HOMESTEAD, Fla. | NASCAR suspended all testing at its sanctioned tracks next season in a cost-cutting measure that should help teams save several million dollars.
The moratorium, announced Friday at Homestead-Miami Speedway, bans testing at any NASCAR-sanctioned track, including facilities where its low-level Camping World East and West series race.
“Hopefully it’s a temporary situation,” said NASCAR president Mike Helton, who estimated the move will save “in the range of tens of millions [of dollars] to the industry.”
The suspension is an about-face from just a few months ago, when NASCAR considered expanding the testing schedule to as many as 24 days at any track. It also includes the traditional “preseason” Daytona 500 testing, which NASCAR used to promote its season-opening showcase event.
“The ultimate decision was that the best-case scenario was no means no - and it being applied across the board for the entire season,” Helton said. “There are other ways we can promote the start of the season.”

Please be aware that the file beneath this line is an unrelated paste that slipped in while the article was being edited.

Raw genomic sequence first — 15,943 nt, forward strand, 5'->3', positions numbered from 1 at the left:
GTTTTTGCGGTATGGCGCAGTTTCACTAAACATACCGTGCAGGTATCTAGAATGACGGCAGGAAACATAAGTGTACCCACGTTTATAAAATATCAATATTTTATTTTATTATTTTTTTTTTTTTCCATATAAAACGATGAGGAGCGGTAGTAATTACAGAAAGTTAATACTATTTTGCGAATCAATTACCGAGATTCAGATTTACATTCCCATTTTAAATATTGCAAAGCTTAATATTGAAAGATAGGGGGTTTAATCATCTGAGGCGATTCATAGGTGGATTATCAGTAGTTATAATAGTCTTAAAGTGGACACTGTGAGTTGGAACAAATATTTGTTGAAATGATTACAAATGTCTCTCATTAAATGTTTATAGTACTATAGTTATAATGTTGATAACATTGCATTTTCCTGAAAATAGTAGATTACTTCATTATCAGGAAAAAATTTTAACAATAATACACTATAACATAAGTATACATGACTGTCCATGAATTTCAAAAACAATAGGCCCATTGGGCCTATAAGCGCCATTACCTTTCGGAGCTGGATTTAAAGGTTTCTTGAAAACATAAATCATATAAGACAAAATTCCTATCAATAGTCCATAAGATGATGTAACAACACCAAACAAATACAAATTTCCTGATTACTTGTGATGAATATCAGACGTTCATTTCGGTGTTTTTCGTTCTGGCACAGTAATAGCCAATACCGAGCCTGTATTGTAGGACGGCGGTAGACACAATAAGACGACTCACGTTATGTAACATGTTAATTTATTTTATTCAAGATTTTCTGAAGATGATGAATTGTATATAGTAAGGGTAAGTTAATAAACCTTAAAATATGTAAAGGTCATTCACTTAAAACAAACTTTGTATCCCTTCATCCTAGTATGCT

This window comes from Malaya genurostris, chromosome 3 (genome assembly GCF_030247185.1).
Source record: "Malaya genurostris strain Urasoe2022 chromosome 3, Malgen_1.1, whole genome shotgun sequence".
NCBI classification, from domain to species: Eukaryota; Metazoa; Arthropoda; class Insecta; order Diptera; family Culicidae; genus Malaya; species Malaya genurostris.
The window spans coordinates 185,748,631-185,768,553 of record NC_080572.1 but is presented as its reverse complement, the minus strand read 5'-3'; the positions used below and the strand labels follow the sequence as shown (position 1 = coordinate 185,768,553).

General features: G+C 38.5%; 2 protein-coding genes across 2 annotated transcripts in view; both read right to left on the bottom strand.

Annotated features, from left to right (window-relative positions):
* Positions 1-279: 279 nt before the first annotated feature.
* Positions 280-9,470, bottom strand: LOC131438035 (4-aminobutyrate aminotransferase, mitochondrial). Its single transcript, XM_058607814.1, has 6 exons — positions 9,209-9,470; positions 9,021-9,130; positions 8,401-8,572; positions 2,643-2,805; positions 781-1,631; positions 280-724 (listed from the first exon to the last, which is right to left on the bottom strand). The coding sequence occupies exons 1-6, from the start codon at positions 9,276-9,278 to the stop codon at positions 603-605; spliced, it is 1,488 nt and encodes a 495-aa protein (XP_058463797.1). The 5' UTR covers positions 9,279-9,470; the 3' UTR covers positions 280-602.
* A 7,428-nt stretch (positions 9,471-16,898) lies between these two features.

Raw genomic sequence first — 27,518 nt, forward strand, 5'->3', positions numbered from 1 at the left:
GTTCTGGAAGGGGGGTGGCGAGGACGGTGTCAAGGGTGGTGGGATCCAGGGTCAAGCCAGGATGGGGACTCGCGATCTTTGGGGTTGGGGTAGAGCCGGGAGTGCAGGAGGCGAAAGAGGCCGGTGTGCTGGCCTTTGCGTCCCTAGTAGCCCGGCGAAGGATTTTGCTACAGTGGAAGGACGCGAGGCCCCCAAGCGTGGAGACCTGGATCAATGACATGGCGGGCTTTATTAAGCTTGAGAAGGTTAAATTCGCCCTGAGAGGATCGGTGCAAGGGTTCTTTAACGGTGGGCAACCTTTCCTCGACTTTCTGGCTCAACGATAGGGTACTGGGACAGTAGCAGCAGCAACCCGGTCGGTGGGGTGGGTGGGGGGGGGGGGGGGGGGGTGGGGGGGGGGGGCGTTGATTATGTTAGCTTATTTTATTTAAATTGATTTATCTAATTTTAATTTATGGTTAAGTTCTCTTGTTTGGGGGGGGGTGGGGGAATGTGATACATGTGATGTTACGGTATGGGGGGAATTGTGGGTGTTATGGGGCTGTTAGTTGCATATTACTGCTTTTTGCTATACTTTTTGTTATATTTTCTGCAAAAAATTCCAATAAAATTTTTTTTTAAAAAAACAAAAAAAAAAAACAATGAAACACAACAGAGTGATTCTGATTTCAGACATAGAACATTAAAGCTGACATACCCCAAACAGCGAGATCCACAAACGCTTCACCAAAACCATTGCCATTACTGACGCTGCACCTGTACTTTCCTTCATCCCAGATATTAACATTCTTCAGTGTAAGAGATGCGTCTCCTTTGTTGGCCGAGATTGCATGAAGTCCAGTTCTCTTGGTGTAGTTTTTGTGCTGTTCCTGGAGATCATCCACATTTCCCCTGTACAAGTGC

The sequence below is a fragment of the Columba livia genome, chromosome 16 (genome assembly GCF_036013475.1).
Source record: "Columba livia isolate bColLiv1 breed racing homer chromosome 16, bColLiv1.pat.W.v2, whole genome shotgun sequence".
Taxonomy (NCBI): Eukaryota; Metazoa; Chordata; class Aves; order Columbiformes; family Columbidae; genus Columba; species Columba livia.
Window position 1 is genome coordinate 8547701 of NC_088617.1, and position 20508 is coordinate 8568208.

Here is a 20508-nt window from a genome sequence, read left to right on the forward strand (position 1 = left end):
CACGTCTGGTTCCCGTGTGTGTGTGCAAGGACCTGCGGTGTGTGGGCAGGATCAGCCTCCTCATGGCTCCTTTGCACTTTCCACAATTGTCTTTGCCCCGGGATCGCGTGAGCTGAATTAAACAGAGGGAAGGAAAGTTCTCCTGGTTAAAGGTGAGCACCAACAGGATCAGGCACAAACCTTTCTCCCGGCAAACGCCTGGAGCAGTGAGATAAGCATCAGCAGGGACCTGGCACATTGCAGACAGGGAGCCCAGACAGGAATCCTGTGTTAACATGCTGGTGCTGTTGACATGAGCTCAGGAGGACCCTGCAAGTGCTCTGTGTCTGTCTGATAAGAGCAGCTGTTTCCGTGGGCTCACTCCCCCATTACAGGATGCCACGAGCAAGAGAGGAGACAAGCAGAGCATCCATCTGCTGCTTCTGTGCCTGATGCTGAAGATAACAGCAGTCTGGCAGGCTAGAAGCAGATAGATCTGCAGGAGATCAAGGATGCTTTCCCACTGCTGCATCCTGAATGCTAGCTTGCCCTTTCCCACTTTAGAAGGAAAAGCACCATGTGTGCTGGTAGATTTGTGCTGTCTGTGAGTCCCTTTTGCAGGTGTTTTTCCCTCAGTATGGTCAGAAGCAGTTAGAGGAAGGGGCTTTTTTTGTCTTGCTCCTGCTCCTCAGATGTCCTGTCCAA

Reaction was mixed among drivers, who generally loathe the midweek test sessions but value the data that’s gathered. Although Jimmie Johnson is poised to win his third consecutive Sprint Cup title Sunday at the season-ending Ford 400, he struggled at the start of the year with NASCAR’s new car and used extensive testing to kick-start his season.
“I think it’s a mistake,” Johnson said. “I do understand and recognize that we need to cut expenses. … Now we’re going to need to focus on other ways to collect data or create simulation programs or machines to create on-track activity and then test at tracks that may not work and on tires we won’t race on and try to find a baseline.
“It’s going to slow things down and make it more expensive.”